The recent Ashley Madison hack exposed 32 million users for their involvement with the now-famous adultery-inspired dating site. It seems like a relevant time to discuss an issue that’s frequently shoved under the rug or ignored altogether. That issue involves children and marital infidelity. While spouses are obviously greatly affected by romantic affairs, psychologists argue that children may take the brunt of the blow.
If you’ve had an extramarital affair — or your spouse has cheated on you — there are obviously personal issues to sort through. In most cases, though, couples try to keep things under wraps and avoid telling friends and family members. However, what do you do with your own children? Is your affair a secret to them and should you keep it that way? Or should you come clean and tell them what happened?
Impact on Children
Making generalizations about how individual children will respond to an unfaithful relationship between parents is challenging. However, according to a survey of more than 800 children who have once been caught in the crossfire, the following emotions are common:
- Loss of trust.
Roughly 75 percent of respondents say they felt betrayed by the parent who cheated. Furthermore, 70.5 percent say their ability to trust others was affected. Around 83 percent of respondents now feel like “people regularly lie.”
Confusion is a long-term effect of parental infidelity. If the infidelity occurs when a child is young, they may grow up to believe marriage is an illusion of love — or a sham. If the parents stay married during an affair, the child may become deeply confused about the meaning of both love and marriage.
Anger is a common emotion for adolescents. This anger typically is displayed toward the betraying parent and may be accompanied by violence or sadness. If not dealt with, this anger can lead to long-term resentment.
Young children often feel shame. If the affair is a secret, they feel the weight of hiding something from the world. If the affair is public, they may feel embarrassed and different.
It’s possible that children are more likely to be unfaithful in their own relationships if they know their parents were, too. While 86.7 percent of respondents say they believe in monogamy — and 96 percent don’t believe cheating is morally right — 44.1 percent say they’ve been unfaithful themselves.
To Tell or Not to Tell?
With so much on the line, many parents are unsure of what to do. On the one hand they want to be as honest as possible with their children, but on the other they don’t want to cause long-term issues such as a lack of trust, confusion, anger, shame, and infidelity. What are you supposed to do?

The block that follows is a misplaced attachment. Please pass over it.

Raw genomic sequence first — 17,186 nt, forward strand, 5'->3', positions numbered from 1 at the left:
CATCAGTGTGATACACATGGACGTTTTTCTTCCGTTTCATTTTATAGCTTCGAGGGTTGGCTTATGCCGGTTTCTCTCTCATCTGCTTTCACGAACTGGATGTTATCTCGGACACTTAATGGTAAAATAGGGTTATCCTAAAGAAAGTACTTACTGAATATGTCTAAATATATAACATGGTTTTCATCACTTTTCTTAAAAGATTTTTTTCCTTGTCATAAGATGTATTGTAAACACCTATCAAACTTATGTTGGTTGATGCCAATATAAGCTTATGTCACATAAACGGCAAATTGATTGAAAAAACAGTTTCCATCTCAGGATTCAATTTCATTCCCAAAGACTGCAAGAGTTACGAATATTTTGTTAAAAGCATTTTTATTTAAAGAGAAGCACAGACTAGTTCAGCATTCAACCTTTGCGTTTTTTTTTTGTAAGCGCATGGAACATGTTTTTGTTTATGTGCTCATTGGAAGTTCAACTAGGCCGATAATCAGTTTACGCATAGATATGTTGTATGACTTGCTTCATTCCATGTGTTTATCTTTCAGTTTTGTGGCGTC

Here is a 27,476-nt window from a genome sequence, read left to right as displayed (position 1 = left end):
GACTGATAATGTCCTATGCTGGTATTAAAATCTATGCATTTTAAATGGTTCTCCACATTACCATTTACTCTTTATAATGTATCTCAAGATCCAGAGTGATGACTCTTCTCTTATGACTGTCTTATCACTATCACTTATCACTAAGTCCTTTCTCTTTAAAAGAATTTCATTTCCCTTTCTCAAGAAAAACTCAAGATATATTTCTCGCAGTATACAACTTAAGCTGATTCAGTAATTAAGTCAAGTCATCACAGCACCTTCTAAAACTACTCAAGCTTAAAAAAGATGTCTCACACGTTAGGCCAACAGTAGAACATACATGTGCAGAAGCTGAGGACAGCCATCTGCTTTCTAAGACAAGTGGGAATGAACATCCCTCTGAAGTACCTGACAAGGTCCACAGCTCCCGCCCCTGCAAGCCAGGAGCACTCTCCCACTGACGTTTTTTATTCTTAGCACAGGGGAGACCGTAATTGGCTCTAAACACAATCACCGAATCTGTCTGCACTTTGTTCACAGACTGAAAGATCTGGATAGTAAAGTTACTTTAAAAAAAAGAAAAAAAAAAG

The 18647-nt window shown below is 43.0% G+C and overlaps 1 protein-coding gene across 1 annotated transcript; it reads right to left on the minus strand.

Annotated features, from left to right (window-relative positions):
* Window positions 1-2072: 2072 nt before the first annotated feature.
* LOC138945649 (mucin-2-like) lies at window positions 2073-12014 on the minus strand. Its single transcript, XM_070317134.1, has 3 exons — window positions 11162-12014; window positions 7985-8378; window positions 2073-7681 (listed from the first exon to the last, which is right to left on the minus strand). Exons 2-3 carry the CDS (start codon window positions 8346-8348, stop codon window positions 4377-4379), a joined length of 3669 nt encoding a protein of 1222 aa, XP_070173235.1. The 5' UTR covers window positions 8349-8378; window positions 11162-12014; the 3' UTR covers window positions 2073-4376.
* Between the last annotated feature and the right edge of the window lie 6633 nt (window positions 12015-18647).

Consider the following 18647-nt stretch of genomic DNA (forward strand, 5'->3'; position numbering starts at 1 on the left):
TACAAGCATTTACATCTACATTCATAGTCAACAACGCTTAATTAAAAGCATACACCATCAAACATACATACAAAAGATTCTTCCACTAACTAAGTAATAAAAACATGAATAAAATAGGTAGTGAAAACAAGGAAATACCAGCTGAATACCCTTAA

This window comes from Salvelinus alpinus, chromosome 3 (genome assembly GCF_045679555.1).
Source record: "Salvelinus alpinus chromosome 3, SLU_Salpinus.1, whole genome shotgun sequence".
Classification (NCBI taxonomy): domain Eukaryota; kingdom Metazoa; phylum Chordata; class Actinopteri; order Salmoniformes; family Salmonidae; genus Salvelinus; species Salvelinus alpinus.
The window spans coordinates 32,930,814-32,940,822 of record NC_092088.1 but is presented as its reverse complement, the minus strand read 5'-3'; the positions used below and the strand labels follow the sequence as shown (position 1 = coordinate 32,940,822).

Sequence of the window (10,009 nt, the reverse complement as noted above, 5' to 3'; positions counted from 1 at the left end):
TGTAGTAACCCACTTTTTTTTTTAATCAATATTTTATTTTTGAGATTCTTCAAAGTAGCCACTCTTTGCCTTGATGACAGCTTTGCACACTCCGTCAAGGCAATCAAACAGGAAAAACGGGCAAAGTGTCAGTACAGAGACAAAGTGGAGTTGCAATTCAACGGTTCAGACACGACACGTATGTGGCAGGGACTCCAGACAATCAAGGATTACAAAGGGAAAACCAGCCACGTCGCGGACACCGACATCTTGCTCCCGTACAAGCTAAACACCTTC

According to Rick Reynolds, the founder of a website dedicated to helping couples overcome infidelity, much depends on the timing of the situation and how much knowledge children have regarding the affair. “If the infidelity is a current event and the children don’t know about it, then absolutely do not discuss it with them,” says Reynolds. “Children don’t need to be involved in their parents’ marriage.”
If young children suspect something is wrong in the marriage, you should confront the issue with as few details as possible. You may want to say something like, “I didn’t treat your mother (or father) the way I promised her I would, but I’ve apologized and it won’t happen again.”
“If they are under 10, don’t lie,” Reynolds says. That means you must be truthful when asked a direct question. Otherwise, the consequences of lying may be more damaging than exposing the infidelity. However, that still doesn’t mean you have to tell them everything. You should avoid giving details and only discuss basics. “If there was a pattern of behavior, tell them about the pattern, not how many times sexual contact occurred,” Reynolds advises. “Details, such as names, aren’t important.”
In the end, the most important thing you can do is protect your children. While it may be difficult to cooperate with your spouse in the aftermath of an affair, it’s important that both parents coordinate their efforts and take a consistent parenting approach. Nothing is more disastrous than two parents playing a blame game and putting down each other. Not only does this hurt the child’s view of marriage, but it can drudge up additional resentment.
The reality is that you can’t give a perfect response to an imperfect situation. According to psychologist Kate Scharff, “It’s inevitable. At some point your child will stump you with a loaded question to which you have no idea how to respond without lying or revealing the too-painful truth.” It’s okay to tell your child you need time to gather your thoughts. There’s too much on the line to make rash decisions.
Parents quarreling photo available from Shutterstock